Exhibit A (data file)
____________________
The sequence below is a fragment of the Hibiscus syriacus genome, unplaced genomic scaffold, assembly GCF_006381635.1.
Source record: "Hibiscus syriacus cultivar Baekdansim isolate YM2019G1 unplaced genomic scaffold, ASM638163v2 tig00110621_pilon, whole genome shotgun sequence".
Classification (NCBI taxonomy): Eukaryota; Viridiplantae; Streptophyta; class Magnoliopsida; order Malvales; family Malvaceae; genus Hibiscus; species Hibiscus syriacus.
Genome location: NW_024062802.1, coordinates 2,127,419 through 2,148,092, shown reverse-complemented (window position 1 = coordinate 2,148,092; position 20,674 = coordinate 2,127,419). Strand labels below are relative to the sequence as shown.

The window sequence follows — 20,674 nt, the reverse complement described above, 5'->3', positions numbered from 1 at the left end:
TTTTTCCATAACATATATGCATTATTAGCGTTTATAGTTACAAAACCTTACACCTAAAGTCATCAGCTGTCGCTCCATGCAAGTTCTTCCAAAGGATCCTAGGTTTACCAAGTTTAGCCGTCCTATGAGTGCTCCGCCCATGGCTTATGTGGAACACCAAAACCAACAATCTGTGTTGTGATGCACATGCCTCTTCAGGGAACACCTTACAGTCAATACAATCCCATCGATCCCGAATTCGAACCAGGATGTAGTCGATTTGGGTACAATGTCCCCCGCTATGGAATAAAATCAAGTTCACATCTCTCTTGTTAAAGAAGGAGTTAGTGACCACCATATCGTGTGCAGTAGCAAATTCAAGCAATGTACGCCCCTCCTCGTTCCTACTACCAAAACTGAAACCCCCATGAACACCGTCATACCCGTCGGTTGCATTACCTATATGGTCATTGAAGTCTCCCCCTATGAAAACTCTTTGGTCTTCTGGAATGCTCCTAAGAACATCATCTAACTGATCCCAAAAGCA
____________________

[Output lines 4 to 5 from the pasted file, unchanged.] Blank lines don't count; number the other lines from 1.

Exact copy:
Genome location: NW_024062802.1, coordinates 2,127,419 through 2,148,092, shown reverse-complemented (window position 1 = coordinate 2,148,092; position 20,674 = coordinate 2,127,419). Strand labels below are relative to the sequence as shown.

The window sequence follows — 20,674 nt, the reverse complement described above, 5'->3', positions numbered from 1 at the left end: